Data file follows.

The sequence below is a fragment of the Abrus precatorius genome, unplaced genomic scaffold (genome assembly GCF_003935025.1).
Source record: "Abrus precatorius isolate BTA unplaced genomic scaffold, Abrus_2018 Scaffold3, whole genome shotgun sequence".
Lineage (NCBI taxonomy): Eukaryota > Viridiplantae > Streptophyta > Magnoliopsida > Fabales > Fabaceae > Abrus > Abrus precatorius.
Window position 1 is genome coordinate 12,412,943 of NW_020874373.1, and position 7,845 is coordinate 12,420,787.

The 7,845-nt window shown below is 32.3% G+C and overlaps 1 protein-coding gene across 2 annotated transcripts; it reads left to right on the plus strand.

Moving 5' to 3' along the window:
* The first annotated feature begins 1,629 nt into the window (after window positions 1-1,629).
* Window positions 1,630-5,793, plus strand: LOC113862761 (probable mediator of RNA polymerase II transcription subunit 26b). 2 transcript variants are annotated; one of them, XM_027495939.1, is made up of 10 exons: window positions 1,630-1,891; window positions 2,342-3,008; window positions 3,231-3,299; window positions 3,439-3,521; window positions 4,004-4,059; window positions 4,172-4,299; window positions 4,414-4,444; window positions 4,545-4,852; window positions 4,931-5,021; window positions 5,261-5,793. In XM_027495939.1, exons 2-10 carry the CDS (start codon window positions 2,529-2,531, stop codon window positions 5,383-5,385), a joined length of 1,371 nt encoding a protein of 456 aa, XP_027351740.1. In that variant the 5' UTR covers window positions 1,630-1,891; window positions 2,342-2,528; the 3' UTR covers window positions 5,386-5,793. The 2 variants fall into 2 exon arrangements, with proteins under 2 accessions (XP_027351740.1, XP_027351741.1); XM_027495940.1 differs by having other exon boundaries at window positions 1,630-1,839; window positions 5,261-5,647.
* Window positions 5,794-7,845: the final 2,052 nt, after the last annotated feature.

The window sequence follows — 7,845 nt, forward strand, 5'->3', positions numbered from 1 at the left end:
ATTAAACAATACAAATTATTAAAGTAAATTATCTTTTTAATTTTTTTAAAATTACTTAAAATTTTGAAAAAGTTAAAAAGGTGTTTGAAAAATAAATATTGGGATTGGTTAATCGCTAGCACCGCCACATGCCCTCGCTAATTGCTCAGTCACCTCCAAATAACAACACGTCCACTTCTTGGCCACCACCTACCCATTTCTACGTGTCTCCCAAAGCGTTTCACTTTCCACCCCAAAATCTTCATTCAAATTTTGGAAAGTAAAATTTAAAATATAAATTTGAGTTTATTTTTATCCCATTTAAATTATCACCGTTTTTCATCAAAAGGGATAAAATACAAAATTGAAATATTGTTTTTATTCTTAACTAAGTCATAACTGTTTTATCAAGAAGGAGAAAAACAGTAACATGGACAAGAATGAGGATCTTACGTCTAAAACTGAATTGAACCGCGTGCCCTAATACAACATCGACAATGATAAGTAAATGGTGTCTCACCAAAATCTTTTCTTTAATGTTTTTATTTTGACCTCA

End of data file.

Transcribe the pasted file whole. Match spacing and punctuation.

The sequence below is a fragment of the Abrus precatorius genome, unplaced genomic scaffold (genome assembly GCF_003935025.1).
Source record: "Abrus precatorius isolate BTA unplaced genomic scaffold, Abrus_2018 Scaffold3, whole genome shotgun sequence".
Lineage (NCBI taxonomy): Eukaryota > Viridiplantae > Streptophyta > Magnoliopsida > Fabales > Fabaceae > Abrus > Abrus precatorius.
Window position 1 is genome coordinate 12,412,943 of NW_020874373.1, and position 7,845 is coordinate 12,420,787.

The 7,845-nt window shown below is 32.3% G+C and overlaps 1 protein-coding gene across 2 annotated transcripts; it reads left to right on the plus strand.

Moving 5' to 3' along the window:
* The first annotated feature begins 1,629 nt into the window (after window positions 1-1,629).
* Window positions 1,630-5,793, plus strand: LOC113862761 (probable mediator of RNA polymerase II transcription subunit 26b). 2 transcript variants are annotated; one of them, XM_027495939.1, is made up of 10 exons: window positions 1,630-1,891; window positions 2,342-3,008; window positions 3,231-3,299; window positions 3,439-3,521; window positions 4,004-4,059; window positions 4,172-4,299; window positions 4,414-4,444; window positions 4,545-4,852; window positions 4,931-5,021; window positions 5,261-5,793. In XM_027495939.1, exons 2-10 carry the CDS (start codon window positions 2,529-2,531, stop codon window positions 5,383-5,385), a joined length of 1,371 nt encoding a protein of 456 aa, XP_027351740.1. In that variant the 5' UTR covers window positions 1,630-1,891; window positions 2,342-2,528; the 3' UTR covers window positions 5,386-5,793. The 2 variants fall into 2 exon arrangements, with proteins under 2 accessions (XP_027351740.1, XP_027351741.1); XM_027495940.1 differs by having other exon boundaries at window positions 1,630-1,839; window positions 5,261-5,647.
* Window positions 5,794-7,845: the final 2,052 nt, after the last annotated feature.

The window sequence follows — 7,845 nt, forward strand, 5'->3', positions numbered from 1 at the left end:
ATTAAACAATACAAATTATTAAAGTAAATTATCTTTTTAATTTTTTTAAAATTACTTAAAATTTTGAAAAAGTTAAAAAGGTGTTTGAAAAATAAATATTGGGATTGGTTAATCGCTAGCACCGCCACATGCCCTCGCTAATTGCTCAGTCACCTCCAAATAACAACACGTCCACTTCTTGGCCACCACCTACCCATTTCTACGTGTCTCCCAAAGCGTTTCACTTTCCACCCCAAAATCTTCATTCAAATTTTGGAAAGTAAAATTTAAAATATAAATTTGAGTTTATTTTTATCCCATTTAAATTATCACCGTTTTTCATCAAAAGGGATAAAATACAAAATTGAAATATTGTTTTTATTCTTAACTAAGTCATAACTGTTTTATCAAGAAGGAGAAAAACAGTAACATGGACAAGAATGAGGATCTTACGTCTAAAACTGAATTGAACCGCGTGCCCTAATACAACATCGACAATGATAAGTAAATGGTGTCTCACCAAAATCTTTTCTTTAATGTTTTTATTTTGACCTCA